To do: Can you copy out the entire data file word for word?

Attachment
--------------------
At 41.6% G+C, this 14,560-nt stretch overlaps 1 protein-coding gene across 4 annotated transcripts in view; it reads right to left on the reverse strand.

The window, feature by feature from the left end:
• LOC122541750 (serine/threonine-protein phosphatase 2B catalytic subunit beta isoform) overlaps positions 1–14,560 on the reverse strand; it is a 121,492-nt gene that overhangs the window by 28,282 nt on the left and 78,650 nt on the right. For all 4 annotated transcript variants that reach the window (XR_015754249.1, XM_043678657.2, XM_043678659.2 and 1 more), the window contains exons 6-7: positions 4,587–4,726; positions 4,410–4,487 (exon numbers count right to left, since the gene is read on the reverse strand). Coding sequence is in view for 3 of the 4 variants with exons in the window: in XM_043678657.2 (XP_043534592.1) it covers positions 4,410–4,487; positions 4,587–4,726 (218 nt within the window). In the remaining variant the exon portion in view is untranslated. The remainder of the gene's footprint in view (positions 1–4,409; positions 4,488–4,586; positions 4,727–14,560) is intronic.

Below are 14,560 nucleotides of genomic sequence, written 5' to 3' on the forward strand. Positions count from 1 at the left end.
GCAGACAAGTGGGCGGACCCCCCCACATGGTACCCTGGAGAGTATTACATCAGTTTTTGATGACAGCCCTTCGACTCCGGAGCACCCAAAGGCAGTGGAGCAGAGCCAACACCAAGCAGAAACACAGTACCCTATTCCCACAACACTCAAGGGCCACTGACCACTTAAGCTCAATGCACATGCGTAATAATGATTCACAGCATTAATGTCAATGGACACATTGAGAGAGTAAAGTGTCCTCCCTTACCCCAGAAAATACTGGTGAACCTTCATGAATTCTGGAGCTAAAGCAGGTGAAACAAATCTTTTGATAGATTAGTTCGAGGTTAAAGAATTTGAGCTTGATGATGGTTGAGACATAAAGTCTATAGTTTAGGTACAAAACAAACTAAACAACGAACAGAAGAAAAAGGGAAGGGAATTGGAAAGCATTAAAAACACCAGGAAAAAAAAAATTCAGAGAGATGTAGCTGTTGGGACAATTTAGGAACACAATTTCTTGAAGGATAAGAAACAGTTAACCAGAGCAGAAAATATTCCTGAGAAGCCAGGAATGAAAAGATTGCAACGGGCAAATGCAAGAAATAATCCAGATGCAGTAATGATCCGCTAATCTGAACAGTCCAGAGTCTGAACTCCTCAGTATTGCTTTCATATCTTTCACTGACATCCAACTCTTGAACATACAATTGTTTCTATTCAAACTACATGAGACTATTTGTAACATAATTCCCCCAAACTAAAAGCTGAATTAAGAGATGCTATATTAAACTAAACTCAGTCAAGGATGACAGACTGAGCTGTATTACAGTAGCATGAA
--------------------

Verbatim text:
At 41.6% G+C, this 14,560-nt stretch overlaps 1 protein-coding gene across 4 annotated transcripts in view; it reads right to left on the reverse strand.

The window, feature by feature from the left end:
• LOC122541750 (serine/threonine-protein phosphatase 2B catalytic subunit beta isoform) overlaps positions 1–14,560 on the reverse strand; it is a 121,492-nt gene that overhangs the window by 28,282 nt on the left and 78,650 nt on the right. For all 4 annotated transcript variants that reach the window (XR_015754249.1, XM_043678657.2, XM_043678659.2 and 1 more), the window contains exons 6-7: positions 4,587–4,726; positions 4,410–4,487 (exon numbers count right to left, since the gene is read on the reverse strand). Coding sequence is in view for 3 of the 4 variants with exons in the window: in XM_043678657.2 (XP_043534592.1) it covers positions 4,410–4,487; positions 4,587–4,726 (218 nt within the window). In the remaining variant the exon portion in view is untranslated. The remainder of the gene's footprint in view (positions 1–4,409; positions 4,488–4,586; positions 4,727–14,560) is intronic.

Below are 14,560 nucleotides of genomic sequence, written 5' to 3' on the forward strand. Positions count from 1 at the left end.
GCAGACAAGTGGGCGGACCCCCCCACATGGTACCCTGGAGAGTATTACATCAGTTTTTGATGACAGCCCTTCGACTCCGGAGCACCCAAAGGCAGTGGAGCAGAGCCAACACCAAGCAGAAACACAGTACCCTATTCCCACAACACTCAAGGGCCACTGACCACTTAAGCTCAATGCACATGCGTAATAATGATTCACAGCATTAATGTCAATGGACACATTGAGAGAGTAAAGTGTCCTCCCTTACCCCAGAAAATACTGGTGAACCTTCATGAATTCTGGAGCTAAAGCAGGTGAAACAAATCTTTTGATAGATTAGTTCGAGGTTAAAGAATTTGAGCTTGATGATGGTTGAGACATAAAGTCTATAGTTTAGGTACAAAACAAACTAAACAACGAACAGAAGAAAAAGGGAAGGGAATTGGAAAGCATTAAAAACACCAGGAAAAAAAAAATTCAGAGAGATGTAGCTGTTGGGACAATTTAGGAACACAATTTCTTGAAGGATAAGAAACAGTTAACCAGAGCAGAAAATATTCCTGAGAAGCCAGGAATGAAAAGATTGCAACGGGCAAATGCAAGAAATAATCCAGATGCAGTAATGATCCGCTAATCTGAACAGTCCAGAGTCTGAACTCCTCAGTATTGCTTTCATATCTTTCACTGACATCCAACTCTTGAACATACAATTGTTTCTATTCAAACTACATGAGACTATTTGTAACATAATTCCCCCAAACTAAAAGCTGAATTAAGAGATGCTATATTAAACTAAACTCAGTCAAGGATGACAGACTGAGCTGTATTACAGTAGCATGAA